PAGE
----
How many of you know that a list of 1,000 scientists from all over the world was recently released. Unfortunately, only 3 Indian scientists managed to secure a place in the rankings. The scenario is indeed piteous for the country, however the question being raised is- why our country is very poor in the area of science? Well, there might be a variety of reasons. A major reason is overlooking the contributions of our scientists and researchers.
Most of the kids at the age of 10 or more can name at least 20 movie actors with ease, but they can hardly name 3 Indian scientists, if asked. In a way, we discourage scientific atmosphere in our society. In the article, I will tell you the story of a young Indian scientist– Manish Garg- whose work is likely to be a breakthrough in computer world. But Indian media has apparently failed to give coverage to the story. On the other hand, World’s biggest science magazine has featured our hero in their edition.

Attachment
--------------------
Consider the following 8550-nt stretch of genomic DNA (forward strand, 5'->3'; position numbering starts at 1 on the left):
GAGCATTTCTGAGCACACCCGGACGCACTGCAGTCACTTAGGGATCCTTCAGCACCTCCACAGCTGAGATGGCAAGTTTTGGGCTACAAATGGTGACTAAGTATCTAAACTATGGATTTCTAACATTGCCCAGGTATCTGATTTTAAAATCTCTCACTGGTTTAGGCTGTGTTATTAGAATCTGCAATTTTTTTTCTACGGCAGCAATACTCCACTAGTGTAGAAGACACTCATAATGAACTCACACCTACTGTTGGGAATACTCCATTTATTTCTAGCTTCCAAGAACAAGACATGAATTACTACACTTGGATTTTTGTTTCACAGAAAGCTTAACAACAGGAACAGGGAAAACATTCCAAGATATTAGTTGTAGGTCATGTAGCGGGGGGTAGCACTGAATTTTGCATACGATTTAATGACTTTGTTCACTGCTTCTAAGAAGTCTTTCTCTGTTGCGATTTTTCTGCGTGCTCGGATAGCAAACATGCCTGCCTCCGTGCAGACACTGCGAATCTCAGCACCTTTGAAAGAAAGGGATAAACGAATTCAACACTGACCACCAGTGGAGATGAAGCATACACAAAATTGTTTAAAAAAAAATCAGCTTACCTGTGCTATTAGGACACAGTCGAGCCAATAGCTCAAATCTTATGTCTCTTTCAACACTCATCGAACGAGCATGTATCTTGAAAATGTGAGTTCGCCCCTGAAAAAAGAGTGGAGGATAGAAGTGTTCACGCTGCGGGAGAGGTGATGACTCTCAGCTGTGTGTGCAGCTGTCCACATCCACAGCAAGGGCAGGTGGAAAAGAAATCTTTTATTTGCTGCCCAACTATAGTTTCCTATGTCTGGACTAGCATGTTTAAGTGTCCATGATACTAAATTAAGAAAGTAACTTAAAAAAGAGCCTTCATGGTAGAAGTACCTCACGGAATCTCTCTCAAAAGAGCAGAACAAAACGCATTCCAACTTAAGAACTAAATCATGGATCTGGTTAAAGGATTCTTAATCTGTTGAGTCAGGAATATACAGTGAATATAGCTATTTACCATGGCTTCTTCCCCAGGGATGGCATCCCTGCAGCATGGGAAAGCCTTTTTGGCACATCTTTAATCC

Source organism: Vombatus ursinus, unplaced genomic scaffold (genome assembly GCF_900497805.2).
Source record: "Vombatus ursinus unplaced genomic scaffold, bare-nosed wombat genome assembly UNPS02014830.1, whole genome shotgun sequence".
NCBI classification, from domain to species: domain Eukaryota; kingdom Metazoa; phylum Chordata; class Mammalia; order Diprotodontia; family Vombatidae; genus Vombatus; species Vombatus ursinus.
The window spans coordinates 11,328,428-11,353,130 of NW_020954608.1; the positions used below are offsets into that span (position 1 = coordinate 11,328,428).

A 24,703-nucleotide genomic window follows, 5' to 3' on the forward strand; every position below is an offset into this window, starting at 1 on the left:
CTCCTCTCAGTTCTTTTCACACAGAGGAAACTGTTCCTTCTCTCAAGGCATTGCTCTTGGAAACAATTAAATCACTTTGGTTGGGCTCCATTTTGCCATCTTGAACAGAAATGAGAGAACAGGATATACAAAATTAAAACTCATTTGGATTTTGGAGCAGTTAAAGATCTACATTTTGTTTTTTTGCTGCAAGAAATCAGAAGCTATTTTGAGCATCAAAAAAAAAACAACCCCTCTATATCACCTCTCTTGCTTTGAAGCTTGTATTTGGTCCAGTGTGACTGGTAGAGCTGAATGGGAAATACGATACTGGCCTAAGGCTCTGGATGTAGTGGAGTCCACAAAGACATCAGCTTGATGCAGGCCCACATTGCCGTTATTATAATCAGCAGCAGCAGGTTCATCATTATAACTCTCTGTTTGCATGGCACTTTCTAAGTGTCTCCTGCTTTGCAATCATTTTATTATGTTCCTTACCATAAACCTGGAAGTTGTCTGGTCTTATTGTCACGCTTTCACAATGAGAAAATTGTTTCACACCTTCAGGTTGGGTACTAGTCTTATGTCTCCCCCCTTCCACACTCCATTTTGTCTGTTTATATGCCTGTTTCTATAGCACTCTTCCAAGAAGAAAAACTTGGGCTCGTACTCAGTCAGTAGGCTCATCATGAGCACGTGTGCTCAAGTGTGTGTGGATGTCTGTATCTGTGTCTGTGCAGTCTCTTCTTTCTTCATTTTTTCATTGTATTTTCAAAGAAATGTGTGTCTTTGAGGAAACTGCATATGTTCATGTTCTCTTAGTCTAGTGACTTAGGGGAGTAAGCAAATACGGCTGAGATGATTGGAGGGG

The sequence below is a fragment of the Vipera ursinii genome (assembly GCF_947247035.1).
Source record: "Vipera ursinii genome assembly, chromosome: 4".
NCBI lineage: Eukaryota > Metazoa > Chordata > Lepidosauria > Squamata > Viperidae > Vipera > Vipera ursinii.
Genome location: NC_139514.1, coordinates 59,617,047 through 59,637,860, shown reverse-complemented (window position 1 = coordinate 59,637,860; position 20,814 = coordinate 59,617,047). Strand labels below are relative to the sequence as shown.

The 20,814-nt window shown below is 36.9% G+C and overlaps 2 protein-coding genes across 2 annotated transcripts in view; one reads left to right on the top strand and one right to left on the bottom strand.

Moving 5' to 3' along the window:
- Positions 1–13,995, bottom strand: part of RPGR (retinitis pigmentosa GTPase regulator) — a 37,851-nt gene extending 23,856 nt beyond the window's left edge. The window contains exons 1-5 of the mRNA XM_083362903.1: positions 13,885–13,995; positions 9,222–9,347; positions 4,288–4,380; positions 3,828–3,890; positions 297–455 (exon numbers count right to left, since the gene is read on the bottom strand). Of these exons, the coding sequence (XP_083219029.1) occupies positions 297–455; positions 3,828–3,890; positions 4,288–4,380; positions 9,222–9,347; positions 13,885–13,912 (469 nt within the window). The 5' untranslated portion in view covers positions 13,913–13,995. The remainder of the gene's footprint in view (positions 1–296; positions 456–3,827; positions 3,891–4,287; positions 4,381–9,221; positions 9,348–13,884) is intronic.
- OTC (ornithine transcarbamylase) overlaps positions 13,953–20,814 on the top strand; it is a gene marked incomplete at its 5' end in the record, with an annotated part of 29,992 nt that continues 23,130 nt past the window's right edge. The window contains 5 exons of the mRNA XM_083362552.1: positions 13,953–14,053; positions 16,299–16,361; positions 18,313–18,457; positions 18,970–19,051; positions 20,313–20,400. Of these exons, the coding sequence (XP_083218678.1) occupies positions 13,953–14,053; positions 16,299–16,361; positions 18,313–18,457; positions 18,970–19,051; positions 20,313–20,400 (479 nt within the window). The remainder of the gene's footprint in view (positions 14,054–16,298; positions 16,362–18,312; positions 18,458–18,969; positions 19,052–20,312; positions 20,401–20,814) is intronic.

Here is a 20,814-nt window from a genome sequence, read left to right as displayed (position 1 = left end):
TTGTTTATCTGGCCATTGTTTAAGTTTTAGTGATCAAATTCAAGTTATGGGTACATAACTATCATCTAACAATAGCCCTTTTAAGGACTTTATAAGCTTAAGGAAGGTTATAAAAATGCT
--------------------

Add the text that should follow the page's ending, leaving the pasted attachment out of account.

Manish and his team worked tirelessly for years, at the Max Planck Institute of Quantum Optics in Garching, Germany, discovered a technique which can boost up the speed of computers worldwide by 1,000,000 times. His discovery will not only reshape the future of computer once and for all, but also works, which depend on the intelligent machine, could get million times faster.
How Manish did it?
In a German University, Manish Garg, along with his team, used silicon dioxide to move electrons at a historically high speed. Silicon dioxide is naturally insulator, in which electrons don’t move and consequently current doesn’t flow. But Manish exposed the insulator to an intense ruby laser, electrons started moving inside, achieving one million billion oscillations in one second, which is a million times faster than our scientists had achieved thus far.
“Light waves are electromagnetic in nature and have very high oscillation frequency of electric and magnetic fields. This ultra-high frequency of light waves can be used to drive and control electron motion in semiconductors. Electronics, when driven by such light waves, will be inherently faster than current state of electronics,” says Dr. Garg, who is the first author of the paper.